Mexican-style rice

Image by Isnt_optional from Pixabay

What do you think of when you hear about Mexican food? Surely, you think of tacos, enchiladas, tamales, gorditas, nachos, or guacamole. All of them are undoubtedly delicious. However, did you know that Mexico has many other typical dishes? One of them is rice with tomato, also called “red” rice or, as it is internationally known, Mexican rice. If you want to know a little more about this Mexican dish, keep reading.

When Asian rice met Mexican tomato

Rice (Oryza sativa, as botanists call it) is the most produced and consumed cereal in the world. Nearly half of the human population around the globe depends on rice to meet their basic food needs. This is true mainly in East and Southeast Asia, but rice has also become part of the daily diet of people on other continents.

From its beginnings by the banks of the Indus River five thousand years ago, rice cultivation spread first eastward to the eastern Pacific territories, and then, from the 16th century, westward to Europe and its colonies. It seems that the Portuguese were the first Europeans to attempt rice cultivation in the 18th century.

During the 19th century, rice reached the Americas. Its cultivation was so successful that by the 20th century it had become part of the cuisines of several countries from Mexico to South America.

From the union of Asian rice and tomato, native to Mexico, an original dish was born—Mexican rice. As you may already know, Mexican rice has a characteristic reddish color. It is due to tomato paste that is added to rice when cooking.

If you already love Mexican food, you will certainly love Mexican rice, and want to know how to cook it. To get a delicious result, you only have to follow this best Mexican rice recipe.

 

With sautéed seasoning

The basic ingredient of Mexican rice, of course, is steamed white rice. However, you should know that in Spanish-speaking countries, particularly in Mexico, the most common way of cooking rice for different dishes requires sautéing the seasoning.

Preparing rice with sautéed seasoning is very easy. Just follow these steps:

  1. Finely chop a little
  2. Take a saucepan, put it on the stove and turn on the heat.
  3. Pour into the pan a tablespoon of corn oil and a tablespoon of onion already cut. If you really like the flavor of onion, you can add one more tablespoon.
  4. Sauté the chopped onion for a few minutes, just enough to brown it slightly.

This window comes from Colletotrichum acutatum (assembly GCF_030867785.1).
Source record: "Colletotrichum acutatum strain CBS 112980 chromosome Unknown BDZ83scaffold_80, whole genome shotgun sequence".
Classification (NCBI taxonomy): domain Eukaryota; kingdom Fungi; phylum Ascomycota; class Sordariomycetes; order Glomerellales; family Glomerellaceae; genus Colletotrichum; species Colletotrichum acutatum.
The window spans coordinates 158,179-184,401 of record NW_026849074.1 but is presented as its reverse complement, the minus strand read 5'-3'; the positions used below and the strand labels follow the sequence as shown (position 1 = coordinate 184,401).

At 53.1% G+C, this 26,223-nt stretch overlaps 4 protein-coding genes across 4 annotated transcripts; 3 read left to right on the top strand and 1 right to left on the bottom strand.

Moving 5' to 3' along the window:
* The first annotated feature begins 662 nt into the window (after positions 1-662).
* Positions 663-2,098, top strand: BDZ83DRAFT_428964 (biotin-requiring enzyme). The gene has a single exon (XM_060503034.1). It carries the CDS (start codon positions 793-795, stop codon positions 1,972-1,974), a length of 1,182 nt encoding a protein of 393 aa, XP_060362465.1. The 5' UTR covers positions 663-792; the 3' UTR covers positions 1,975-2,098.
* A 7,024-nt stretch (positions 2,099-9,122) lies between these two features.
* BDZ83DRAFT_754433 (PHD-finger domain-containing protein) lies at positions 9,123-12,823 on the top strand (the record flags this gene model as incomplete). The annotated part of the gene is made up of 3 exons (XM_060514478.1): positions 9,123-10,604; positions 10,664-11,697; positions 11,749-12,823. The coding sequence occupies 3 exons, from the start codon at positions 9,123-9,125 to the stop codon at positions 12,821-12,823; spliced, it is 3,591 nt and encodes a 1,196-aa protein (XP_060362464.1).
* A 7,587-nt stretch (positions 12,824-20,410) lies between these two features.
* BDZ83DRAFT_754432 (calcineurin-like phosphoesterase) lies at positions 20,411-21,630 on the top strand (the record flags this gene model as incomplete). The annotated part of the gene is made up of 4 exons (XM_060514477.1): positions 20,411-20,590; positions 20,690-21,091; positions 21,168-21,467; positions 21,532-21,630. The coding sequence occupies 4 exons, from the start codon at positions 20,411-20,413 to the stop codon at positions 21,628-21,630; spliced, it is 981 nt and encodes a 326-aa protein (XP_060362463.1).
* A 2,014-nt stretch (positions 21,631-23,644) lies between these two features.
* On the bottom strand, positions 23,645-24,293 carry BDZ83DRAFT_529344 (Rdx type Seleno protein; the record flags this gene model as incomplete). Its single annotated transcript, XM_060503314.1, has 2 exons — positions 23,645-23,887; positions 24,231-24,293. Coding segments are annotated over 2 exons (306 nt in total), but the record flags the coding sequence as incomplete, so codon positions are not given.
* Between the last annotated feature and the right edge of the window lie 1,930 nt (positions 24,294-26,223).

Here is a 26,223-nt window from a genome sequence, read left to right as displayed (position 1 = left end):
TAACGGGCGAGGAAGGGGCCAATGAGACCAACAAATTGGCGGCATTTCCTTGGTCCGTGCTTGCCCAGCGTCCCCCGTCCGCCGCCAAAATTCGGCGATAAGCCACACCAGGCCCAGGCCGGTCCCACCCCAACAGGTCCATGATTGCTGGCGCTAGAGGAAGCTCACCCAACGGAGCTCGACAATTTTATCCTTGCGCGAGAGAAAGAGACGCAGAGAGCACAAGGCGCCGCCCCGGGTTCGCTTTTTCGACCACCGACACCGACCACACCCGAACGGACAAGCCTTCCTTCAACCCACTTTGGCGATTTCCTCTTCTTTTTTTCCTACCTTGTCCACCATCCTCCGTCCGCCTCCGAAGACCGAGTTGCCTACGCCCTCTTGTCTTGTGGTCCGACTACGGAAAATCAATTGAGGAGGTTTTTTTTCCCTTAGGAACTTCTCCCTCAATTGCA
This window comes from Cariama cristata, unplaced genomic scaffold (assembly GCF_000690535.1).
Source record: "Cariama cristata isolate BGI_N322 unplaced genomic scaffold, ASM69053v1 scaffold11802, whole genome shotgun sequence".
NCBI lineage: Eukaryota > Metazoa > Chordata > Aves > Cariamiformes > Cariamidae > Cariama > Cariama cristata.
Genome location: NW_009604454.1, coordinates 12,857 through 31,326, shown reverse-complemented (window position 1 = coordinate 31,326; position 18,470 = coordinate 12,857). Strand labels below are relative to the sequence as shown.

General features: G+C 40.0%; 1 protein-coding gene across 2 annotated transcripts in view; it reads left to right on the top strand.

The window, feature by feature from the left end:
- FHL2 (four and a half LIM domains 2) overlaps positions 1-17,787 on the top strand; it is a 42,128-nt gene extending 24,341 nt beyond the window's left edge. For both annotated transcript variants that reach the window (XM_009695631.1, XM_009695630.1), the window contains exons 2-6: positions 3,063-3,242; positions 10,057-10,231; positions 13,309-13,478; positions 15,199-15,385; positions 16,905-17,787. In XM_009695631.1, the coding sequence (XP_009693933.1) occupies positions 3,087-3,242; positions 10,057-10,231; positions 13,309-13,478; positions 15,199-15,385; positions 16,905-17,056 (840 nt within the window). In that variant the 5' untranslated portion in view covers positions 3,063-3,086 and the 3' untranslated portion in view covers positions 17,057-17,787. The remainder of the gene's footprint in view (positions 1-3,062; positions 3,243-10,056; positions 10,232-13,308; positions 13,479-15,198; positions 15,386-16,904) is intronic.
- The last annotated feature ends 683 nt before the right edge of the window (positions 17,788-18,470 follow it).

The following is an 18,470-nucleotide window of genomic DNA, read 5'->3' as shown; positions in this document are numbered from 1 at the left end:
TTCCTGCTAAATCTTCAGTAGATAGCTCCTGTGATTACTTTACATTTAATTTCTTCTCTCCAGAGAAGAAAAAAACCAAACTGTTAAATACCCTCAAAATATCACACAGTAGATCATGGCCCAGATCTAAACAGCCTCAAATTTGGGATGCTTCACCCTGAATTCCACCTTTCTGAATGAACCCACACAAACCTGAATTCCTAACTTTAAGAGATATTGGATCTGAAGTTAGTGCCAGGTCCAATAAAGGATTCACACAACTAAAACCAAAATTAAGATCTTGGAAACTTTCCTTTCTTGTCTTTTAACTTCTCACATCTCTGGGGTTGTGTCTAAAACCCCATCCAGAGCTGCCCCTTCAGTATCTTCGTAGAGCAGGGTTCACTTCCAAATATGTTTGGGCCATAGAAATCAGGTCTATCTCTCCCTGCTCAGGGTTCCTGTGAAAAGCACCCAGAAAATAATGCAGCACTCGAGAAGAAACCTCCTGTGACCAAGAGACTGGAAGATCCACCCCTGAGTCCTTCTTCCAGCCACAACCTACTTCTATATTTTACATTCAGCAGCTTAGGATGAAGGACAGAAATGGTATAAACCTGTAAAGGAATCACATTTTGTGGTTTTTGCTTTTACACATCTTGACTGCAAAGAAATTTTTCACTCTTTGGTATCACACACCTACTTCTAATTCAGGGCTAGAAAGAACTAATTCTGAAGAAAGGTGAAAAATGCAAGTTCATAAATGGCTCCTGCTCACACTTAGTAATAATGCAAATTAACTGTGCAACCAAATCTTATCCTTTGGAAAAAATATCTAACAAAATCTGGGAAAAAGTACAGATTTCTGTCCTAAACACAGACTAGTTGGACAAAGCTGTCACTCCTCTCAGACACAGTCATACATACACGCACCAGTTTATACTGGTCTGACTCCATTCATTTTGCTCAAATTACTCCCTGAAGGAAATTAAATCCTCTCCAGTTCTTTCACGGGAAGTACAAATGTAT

At this point, if you want to get simple steamed white rice, continue as follows:

  1. Pour one cup of rice and two cups of water over the sautéed onion.
  2. Add two pinches of salt.
  3. Let the mixture boil.
  4. Reduce heat when water begins to boil.
  5. Let simmer for about 20 minutes.

To cook rice more evenly, you should put on the pan lid while rice is simmering.

If you add one or two spoonfuls of tomato paste and mix them with the cooking rice before the water begins to boil, you will get “red” rice. Tomato paste can be purchased ready-made in markets.

You can sauté a spoonful of diced fresh tomato with the chopped onion. This will contribute to give good flavor to your rice, but it is not enough to dye it red.

If you want a spicy touch, you can sauté a spoonful of chopped chili pepper with the chopped onion. Do not forget to remove seeds first.

 

Broth for more flavor

Instead of plain water, it is customary to cook Mexican rice with broth. It is very common to use chicken broth. The two cups of water mentioned above can be substituted with two cups of chicken broth. It can be just one cup, although the result will not be as tasty. In any case, the important thing is that the amount of liquid, in general, should always be twice as the amount of rice.

Loose rice

Contrary to Asian tastes, in Mexico and in other Latin American countries loose rice is preferred to sticky or lumpy rice. This can be achieved in two ways. One way is to wash rice well before cooking.

To wash rice, follow this simple procedure:

  1. Pour a cup of rice into a colander large enough so that the amount of rice does not overflow.
  2. Place the colander filled with rice under running water.
  3. As water runs over the rice, gently stir the grains with the help of a spoon. You can also use your own hand by putting your fingers together like a spatula. You will see that the water draining from the colander has a whitish color. This is due to the excess starch coating the grains.
  4. Keep washing and stirring until the water draining from the colander is no longer whitish.

Do not store wet rice. You should cook it soon so that mold would not grow on rice grains.

Without excess starch, rice grains will not stick together or form lumps if cooked properly.

If you prefer not to wash your rice, you can do this simple trick:

  1. Once your rice is cooked, turn off the heat and let it cool for a few minutes.
  2. Then, stir it with a large fork with long tines.
  3. Do this several times until you see that all or almost all the grains have separated.

However, to achieve the desired result more surely, wash the rice before cooking it, and stir with a fork when it is already cooked.

 

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